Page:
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Here Come the Strikes

On Tuesday, France experienced the closest thing to a general strike, with strikes in transport, in the energy sector, and also in education. The collective action was performed to demand increased wages to combat the loss of purchasing power experienced by the French in the wake of inflation. The origin of these protests is in the refinery strike that has lasted more than two weeks and that is leaving French gas stations without fuel. It comes at a critical moment for President Emmanuel Macron (who was re-elected in April but with less support with strong parliamentary opposition), who must approve budgets for 2023.

In addition to the strike in the energy sector, more than a hundred demonstrations have been called throughout the country. The protests extend to public transport, education and health and threaten to collapse the country. For example, this Tuesday many parents were not be able to take their children to school due to lack of staff. In terms of transport, problems are were experienced throughout the country, especially in the Paris suburban trains, the RER.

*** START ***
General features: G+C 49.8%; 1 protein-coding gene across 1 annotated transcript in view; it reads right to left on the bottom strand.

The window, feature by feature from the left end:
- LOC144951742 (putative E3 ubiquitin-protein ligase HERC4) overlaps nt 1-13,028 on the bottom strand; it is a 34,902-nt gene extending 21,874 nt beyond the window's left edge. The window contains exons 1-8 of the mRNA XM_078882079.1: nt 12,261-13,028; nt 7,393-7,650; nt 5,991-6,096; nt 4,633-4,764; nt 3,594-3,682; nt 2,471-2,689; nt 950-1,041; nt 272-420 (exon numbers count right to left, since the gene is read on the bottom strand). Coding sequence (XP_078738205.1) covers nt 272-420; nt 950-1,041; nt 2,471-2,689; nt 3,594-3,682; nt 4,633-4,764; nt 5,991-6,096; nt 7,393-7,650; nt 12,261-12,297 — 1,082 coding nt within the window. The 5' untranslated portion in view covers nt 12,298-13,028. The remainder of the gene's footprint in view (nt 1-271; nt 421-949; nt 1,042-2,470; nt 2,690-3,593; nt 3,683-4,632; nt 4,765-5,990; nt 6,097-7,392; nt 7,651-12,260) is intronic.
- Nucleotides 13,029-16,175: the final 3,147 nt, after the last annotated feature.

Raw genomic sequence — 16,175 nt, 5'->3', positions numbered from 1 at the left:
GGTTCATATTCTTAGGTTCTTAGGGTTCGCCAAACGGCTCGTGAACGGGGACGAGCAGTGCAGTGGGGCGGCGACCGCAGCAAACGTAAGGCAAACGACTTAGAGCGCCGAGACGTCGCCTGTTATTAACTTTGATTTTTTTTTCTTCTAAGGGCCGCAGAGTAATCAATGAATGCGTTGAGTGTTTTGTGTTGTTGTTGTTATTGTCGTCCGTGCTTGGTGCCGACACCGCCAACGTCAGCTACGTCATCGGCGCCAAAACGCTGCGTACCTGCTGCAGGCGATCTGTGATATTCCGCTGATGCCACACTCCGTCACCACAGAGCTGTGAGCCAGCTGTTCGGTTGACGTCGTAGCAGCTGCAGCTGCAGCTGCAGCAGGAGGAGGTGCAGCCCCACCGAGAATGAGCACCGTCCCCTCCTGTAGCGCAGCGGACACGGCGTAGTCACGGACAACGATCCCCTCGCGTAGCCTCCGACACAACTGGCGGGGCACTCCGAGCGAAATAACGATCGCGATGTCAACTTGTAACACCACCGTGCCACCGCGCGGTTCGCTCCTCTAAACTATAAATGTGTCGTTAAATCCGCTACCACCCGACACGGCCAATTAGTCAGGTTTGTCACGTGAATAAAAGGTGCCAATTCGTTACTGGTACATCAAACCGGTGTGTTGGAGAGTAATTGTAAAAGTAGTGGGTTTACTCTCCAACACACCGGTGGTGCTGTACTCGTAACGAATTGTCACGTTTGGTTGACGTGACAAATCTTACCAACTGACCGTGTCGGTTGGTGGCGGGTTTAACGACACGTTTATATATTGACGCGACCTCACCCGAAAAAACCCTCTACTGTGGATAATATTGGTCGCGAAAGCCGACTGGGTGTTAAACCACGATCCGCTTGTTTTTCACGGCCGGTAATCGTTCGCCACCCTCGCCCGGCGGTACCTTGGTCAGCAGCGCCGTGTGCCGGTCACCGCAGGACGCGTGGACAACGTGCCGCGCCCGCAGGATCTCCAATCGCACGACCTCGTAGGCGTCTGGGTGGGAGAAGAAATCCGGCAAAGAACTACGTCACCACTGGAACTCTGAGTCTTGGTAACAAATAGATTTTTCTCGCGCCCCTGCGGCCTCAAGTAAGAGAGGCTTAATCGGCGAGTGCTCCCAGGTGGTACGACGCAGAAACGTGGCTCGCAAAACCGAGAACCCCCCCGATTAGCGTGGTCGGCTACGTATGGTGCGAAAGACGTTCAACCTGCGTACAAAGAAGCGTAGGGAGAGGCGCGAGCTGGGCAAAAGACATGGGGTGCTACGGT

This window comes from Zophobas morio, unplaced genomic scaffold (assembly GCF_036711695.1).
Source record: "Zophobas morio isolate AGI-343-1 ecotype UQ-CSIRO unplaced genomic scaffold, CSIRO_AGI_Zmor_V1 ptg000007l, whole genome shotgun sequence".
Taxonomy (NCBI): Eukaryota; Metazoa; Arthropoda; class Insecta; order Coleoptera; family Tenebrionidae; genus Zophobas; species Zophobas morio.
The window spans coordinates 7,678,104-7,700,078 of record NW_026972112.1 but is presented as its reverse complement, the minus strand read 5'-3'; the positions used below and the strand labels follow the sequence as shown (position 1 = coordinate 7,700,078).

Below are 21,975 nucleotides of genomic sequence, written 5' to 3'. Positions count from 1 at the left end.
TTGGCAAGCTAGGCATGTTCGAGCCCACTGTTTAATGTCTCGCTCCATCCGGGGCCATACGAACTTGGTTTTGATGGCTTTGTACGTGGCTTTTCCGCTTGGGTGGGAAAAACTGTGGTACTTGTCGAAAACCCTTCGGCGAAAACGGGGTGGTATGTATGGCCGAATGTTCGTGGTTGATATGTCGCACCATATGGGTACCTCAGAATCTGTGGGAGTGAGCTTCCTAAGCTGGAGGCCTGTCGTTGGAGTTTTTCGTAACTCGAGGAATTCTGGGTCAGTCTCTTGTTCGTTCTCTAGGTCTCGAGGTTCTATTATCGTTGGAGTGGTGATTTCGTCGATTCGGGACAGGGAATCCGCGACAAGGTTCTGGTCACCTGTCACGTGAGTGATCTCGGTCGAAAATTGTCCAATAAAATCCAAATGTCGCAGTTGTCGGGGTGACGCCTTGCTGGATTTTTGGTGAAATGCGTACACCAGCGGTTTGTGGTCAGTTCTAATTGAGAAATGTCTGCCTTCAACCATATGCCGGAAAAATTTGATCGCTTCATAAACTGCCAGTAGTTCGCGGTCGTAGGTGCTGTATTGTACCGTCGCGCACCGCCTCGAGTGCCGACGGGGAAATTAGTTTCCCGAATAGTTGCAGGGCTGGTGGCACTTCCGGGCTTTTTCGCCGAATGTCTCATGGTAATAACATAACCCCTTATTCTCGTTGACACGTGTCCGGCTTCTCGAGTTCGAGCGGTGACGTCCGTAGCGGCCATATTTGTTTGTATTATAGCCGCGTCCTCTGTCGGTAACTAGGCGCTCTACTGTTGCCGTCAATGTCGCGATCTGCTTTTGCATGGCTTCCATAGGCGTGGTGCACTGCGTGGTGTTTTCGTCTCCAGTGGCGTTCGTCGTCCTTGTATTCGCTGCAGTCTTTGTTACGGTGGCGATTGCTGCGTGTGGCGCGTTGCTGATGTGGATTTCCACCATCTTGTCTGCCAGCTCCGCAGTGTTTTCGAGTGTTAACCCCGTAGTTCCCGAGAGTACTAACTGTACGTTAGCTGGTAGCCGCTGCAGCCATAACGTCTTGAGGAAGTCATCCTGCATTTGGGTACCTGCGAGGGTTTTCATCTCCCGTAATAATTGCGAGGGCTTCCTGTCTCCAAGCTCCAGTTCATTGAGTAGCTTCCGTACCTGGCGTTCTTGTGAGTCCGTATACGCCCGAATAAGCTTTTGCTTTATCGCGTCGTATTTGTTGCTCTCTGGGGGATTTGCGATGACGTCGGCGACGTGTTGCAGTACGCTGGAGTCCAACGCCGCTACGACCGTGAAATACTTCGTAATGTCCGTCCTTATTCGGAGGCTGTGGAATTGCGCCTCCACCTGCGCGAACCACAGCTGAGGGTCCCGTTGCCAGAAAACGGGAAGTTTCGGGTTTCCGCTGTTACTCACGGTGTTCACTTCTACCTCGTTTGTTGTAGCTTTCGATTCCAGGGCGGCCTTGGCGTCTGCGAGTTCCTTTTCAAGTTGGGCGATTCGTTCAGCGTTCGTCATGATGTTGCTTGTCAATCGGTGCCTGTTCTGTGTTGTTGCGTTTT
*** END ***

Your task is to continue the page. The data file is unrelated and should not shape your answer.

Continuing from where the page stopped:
Higher Wages

The protest is led by a cohort of workers unions and NGOs. They all ask for the mobilisation “for the increase of wages, pensions, and social subsidies and the improvement of living and study conditions”. The salary demand is also the reason that caused the strike of the last weeks in the refineries by the workers of the energy companies TotalEnergies and ExxonMobil. Several nuclear power plants were added to them last week (on Monday there were 10 that faced serious issues) and the Government has even been forced to intervene by law in some fuel tanks in order to guarantee supply to service stations.

The Macron government fears that the conflict will escalate, as happened with the yellow vests in 2018, during Macron’s first term. This is also happening at a very critical moment for the president, who emerged very weakened from the last legislative elections, and who has strong opposition both from the extreme right led by Marine Le Pen, and from the extreme left of Jean-Luc Mélenchon.